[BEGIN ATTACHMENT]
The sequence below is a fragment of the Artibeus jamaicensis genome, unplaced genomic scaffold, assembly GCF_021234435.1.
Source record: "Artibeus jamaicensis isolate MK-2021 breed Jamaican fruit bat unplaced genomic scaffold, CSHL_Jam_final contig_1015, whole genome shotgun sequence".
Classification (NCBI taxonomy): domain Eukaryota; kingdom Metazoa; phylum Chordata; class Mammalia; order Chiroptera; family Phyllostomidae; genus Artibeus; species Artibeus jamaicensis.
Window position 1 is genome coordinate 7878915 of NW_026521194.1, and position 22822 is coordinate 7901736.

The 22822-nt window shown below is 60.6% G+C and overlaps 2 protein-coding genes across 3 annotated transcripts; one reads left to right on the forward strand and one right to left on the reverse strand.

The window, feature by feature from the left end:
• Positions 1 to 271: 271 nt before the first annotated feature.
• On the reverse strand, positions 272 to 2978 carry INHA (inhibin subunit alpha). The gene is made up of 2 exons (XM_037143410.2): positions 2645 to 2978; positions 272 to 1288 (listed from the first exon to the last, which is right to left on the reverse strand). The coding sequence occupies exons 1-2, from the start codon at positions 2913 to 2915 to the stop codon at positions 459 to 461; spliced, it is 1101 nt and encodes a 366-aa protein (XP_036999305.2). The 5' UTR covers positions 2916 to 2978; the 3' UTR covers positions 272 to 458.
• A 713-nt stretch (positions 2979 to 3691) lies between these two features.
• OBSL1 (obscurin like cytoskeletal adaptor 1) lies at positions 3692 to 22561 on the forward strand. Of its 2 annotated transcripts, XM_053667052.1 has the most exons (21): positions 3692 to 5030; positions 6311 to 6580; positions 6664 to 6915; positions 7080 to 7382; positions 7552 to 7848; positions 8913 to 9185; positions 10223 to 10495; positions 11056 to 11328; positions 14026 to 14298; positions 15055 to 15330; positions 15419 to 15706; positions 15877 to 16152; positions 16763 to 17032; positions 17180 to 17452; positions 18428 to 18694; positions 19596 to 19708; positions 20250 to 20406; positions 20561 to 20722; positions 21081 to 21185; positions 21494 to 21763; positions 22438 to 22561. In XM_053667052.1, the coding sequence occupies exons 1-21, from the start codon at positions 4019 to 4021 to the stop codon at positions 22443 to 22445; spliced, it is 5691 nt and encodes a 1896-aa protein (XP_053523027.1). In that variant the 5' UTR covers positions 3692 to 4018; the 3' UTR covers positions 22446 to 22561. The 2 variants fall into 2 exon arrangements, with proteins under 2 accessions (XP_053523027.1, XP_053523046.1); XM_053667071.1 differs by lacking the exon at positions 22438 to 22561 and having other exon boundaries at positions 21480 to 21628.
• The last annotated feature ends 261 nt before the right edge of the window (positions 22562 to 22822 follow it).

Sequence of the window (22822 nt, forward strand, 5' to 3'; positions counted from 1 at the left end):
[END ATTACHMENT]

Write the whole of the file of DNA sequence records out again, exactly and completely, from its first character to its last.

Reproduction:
The sequence below is a fragment of the Artibeus jamaicensis genome, unplaced genomic scaffold, assembly GCF_021234435.1.
Source record: "Artibeus jamaicensis isolate MK-2021 breed Jamaican fruit bat unplaced genomic scaffold, CSHL_Jam_final contig_1015, whole genome shotgun sequence".
Classification (NCBI taxonomy): domain Eukaryota; kingdom Metazoa; phylum Chordata; class Mammalia; order Chiroptera; family Phyllostomidae; genus Artibeus; species Artibeus jamaicensis.
Window position 1 is genome coordinate 7878915 of NW_026521194.1, and position 22822 is coordinate 7901736.

The 22822-nt window shown below is 60.6% G+C and overlaps 2 protein-coding genes across 3 annotated transcripts; one reads left to right on the forward strand and one right to left on the reverse strand.

The window, feature by feature from the left end:
• Positions 1 to 271: 271 nt before the first annotated feature.
• On the reverse strand, positions 272 to 2978 carry INHA (inhibin subunit alpha). The gene is made up of 2 exons (XM_037143410.2): positions 2645 to 2978; positions 272 to 1288 (listed from the first exon to the last, which is right to left on the reverse strand). The coding sequence occupies exons 1-2, from the start codon at positions 2913 to 2915 to the stop codon at positions 459 to 461; spliced, it is 1101 nt and encodes a 366-aa protein (XP_036999305.2). The 5' UTR covers positions 2916 to 2978; the 3' UTR covers positions 272 to 458.
• A 713-nt stretch (positions 2979 to 3691) lies between these two features.
• OBSL1 (obscurin like cytoskeletal adaptor 1) lies at positions 3692 to 22561 on the forward strand. Of its 2 annotated transcripts, XM_053667052.1 has the most exons (21): positions 3692 to 5030; positions 6311 to 6580; positions 6664 to 6915; positions 7080 to 7382; positions 7552 to 7848; positions 8913 to 9185; positions 10223 to 10495; positions 11056 to 11328; positions 14026 to 14298; positions 15055 to 15330; positions 15419 to 15706; positions 15877 to 16152; positions 16763 to 17032; positions 17180 to 17452; positions 18428 to 18694; positions 19596 to 19708; positions 20250 to 20406; positions 20561 to 20722; positions 21081 to 21185; positions 21494 to 21763; positions 22438 to 22561. In XM_053667052.1, the coding sequence occupies exons 1-21, from the start codon at positions 4019 to 4021 to the stop codon at positions 22443 to 22445; spliced, it is 5691 nt and encodes a 1896-aa protein (XP_053523027.1). In that variant the 5' UTR covers positions 3692 to 4018; the 3' UTR covers positions 22446 to 22561. The 2 variants fall into 2 exon arrangements, with proteins under 2 accessions (XP_053523027.1, XP_053523046.1); XM_053667071.1 differs by lacking the exon at positions 22438 to 22561 and having other exon boundaries at positions 21480 to 21628.
• The last annotated feature ends 261 nt before the right edge of the window (positions 22562 to 22822 follow it).

Sequence of the window (22822 nt, forward strand, 5' to 3'; positions counted from 1 at the left end):